"I am sure that all of you have heard that old wives' tale," Yen stated, "which is concerned with the belief that no hynotized subject may be forced to do that which is repellent to his moral nature, whatever that is, or to his own best in· terests. That is nonsense, of course. You note-takers might set down a reminder to consult Brenmen's paper, 'Experiments in the Hypnotic Production of Antisocial and Self· injurious Behavior,' or Wells' 1941 paper which was titled, I believe, 'Experiments in the Hypnotic Production of Crime,' or Andrew Salter's remarkable book, Conditioned Reflex Therapy, to name only three. Or, if it offends you to think that only the West is studying how to manufacture more crime and better criminals against modern shortages, I suggest Krasnogorski's Primary Violence Motivation or Serov's The Unilateral Suggestion to Self-Destruction. For any of you who are interested in massive negative conditioning there is Frederic Wenham's The Seduction of the Innocent, which demonstrates how thousands have been brought to antisocial actions through children's cartoon books. However, enough of that. You won't read them anyway. The point I am making is that those who speak of the need for hypnotic suggestion to fit a subject's moral code should revise their concepts. The conception of people acting against their own best interests should not startle us. We see it occasionally in sleepwalking and in politics, every day."

Raymond sighed. The youngest man on Gomel's staff, seated farthest back in the rows of irregularly placed chairs, picked his nose surreptitiously through the ensuing silence. Berezovo's recording assistant, her breasts pointing straight out through the cotton blouse without benefit of B cup, stared at Marco just below the belt buckle. The Chinese had become aware of how much Comrade Gomel smelled like a goat. Bobby Lembeck was thinking about Marie Louise.

Most of the Russians understood clearly that what Yen Lo had done was to concentrate the purpose of all propaganda upon the mind of one man. They knew that reflexes could be conditioned to the finest point so that if the right person leveled his finger from the right place at the right time and cried "Deviationist!" or "Trotskyite" that any man's character could be assassinated or a man could be liquidated. Conditioning was intensified repetition.

Ed Mavole had to go to the john. He looked furtively to the right and left, then he caught Marco's eye and made a desperate series of lifts with his eyebrows combined with some compulsive face tics. Marco coughed. Yen Lo looked over at him serenely, then nodded. Marco went to Yen's side and whispered a message. Yen shouted a command in Chinese and a man appeared in the open doorway at the back of the auditorium. Yen suggested that Mavole follow that man and he told Mavole not to be embarrassed, because the ladies did not understand Chinese. Mavole thanked him, then he turned to the line of sitting soldiers and said, "Anybody else?" Bobby Lembeck joined him and they left the room. Marco returned to his chair. Gomel demanded to know what the hell was going on anyway. Yen Lo explained, deadpan, in Russian, and Gomel made an impatient, exasperated face.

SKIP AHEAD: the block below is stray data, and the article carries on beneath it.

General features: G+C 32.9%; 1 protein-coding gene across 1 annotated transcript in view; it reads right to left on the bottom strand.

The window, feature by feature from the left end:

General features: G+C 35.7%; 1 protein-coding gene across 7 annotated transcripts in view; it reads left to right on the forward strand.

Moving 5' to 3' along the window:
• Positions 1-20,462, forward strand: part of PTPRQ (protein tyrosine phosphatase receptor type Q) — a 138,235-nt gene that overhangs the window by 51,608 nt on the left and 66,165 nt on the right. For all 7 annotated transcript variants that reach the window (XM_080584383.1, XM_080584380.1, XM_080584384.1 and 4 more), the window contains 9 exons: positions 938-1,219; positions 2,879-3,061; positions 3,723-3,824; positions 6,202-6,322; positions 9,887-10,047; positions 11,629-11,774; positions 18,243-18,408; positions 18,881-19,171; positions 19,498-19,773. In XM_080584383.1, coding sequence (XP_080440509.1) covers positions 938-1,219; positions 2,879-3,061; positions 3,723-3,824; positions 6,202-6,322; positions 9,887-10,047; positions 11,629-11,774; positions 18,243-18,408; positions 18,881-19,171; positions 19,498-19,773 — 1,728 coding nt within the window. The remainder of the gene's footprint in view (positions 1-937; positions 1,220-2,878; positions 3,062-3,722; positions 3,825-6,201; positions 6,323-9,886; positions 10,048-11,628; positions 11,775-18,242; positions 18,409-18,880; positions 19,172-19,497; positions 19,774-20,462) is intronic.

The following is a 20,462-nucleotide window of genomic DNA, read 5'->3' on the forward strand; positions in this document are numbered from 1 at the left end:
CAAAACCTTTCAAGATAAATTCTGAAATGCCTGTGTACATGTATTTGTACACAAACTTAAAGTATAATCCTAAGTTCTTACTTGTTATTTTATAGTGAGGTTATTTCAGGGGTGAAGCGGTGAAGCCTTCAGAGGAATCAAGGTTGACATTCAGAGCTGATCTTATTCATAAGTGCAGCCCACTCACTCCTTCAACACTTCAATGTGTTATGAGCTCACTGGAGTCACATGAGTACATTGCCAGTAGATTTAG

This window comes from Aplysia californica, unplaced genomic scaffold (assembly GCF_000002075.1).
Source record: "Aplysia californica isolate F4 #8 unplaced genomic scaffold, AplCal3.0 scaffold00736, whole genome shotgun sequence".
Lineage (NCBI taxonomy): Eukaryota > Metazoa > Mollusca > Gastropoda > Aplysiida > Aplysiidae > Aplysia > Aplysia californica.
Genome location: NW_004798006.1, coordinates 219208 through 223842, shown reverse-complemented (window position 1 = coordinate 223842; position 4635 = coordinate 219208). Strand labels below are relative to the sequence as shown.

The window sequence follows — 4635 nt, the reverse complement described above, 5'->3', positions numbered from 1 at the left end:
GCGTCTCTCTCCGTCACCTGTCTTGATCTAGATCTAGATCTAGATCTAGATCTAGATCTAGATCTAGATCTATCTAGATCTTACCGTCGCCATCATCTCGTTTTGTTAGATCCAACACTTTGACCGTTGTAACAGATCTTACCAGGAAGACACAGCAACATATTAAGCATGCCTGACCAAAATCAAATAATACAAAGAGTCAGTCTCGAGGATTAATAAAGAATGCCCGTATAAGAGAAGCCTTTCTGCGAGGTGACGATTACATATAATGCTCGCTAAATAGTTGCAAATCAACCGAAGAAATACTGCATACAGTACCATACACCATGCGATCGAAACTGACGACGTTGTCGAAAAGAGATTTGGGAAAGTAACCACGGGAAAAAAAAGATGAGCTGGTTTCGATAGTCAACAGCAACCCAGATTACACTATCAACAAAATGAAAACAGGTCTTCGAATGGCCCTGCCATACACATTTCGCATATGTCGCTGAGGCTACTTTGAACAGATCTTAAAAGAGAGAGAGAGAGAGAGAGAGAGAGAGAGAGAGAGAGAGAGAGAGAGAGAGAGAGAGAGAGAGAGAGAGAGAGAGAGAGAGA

Yen Lo carried his thesis forward. Neurotics and psychotics, he told the group, are too easily canted into unpredictable patterns and the constitutional psychopaths, those total waste products of all breeding, were too frivolously based. Of course, he explained, the psychotic group known as paranoiacs had always provided us with the great leaders of the world and always would. That was a clinical, historical fact. With their dedicated sense of personal mission (a condition that has been allowed to become tainted semantically, he pointed out, with the psychiatric label of megalomania), with their innate ability to falsify hampering conditions of the past to prevent unwanted distortion of the future, with that relentless, protective cunning that places the whole world, in revolving turn, into position as their enemies, paranoiacs simply had to be placed in the elite stock of any leader pool.

Mavole and Lembeck came back, picking their way carefully through the chairs and moving very properly, Mavole leading. They climbed back upon the platform almost daintily while the speaker and the audience waited politely. Mavole inadvertently broke wind as he sat down. He excused himself with a startled exclamation and flushed with embarrassment before all those garden ladies. His consternation sent Gomel into barking laughter. Yen Lo waited icily until the commissar had finished his pleasure, whacking his packed thighs and wheezing, then pointing his stunted finger up at Mavole on the platform while he guffawed helplessly. When the laughter finally subsided, Yen threw an aside at his countrymen in Chinese. They tittered like thlibii, which shut Gomel up. Yen Lo continued blandly.